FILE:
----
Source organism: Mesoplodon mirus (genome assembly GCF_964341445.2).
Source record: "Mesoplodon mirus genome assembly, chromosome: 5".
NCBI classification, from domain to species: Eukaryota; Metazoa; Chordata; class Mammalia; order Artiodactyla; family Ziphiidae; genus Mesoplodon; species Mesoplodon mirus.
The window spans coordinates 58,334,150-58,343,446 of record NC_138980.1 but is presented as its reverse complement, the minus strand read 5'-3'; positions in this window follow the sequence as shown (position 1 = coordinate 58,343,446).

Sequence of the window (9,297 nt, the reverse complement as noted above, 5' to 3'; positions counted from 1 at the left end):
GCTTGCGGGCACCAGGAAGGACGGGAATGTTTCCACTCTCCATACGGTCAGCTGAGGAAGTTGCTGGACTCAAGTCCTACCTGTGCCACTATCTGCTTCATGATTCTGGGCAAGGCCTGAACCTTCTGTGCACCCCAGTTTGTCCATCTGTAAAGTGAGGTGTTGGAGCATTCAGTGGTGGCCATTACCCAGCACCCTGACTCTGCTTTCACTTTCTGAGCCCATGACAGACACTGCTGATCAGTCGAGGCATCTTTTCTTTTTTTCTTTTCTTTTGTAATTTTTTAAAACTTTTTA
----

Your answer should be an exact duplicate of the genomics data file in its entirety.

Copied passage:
Source organism: Mesoplodon mirus (genome assembly GCF_964341445.2).
Source record: "Mesoplodon mirus genome assembly, chromosome: 5".
NCBI classification, from domain to species: Eukaryota; Metazoa; Chordata; class Mammalia; order Artiodactyla; family Ziphiidae; genus Mesoplodon; species Mesoplodon mirus.
The window spans coordinates 58,334,150-58,343,446 of record NC_138980.1 but is presented as its reverse complement, the minus strand read 5'-3'; positions in this window follow the sequence as shown (position 1 = coordinate 58,343,446).

Sequence of the window (9,297 nt, the reverse complement as noted above, 5' to 3'; positions counted from 1 at the left end):
GCTTGCGGGCACCAGGAAGGACGGGAATGTTTCCACTCTCCATACGGTCAGCTGAGGAAGTTGCTGGACTCAAGTCCTACCTGTGCCACTATCTGCTTCATGATTCTGGGCAAGGCCTGAACCTTCTGTGCACCCCAGTTTGTCCATCTGTAAAGTGAGGTGTTGGAGCATTCAGTGGTGGCCATTACCCAGCACCCTGACTCTGCTTTCACTTTCTGAGCCCATGACAGACACTGCTGATCAGTCGAGGCATCTTTTCTTTTTTTCTTTTCTTTTGTAATTTTTTAAAACTTTTTA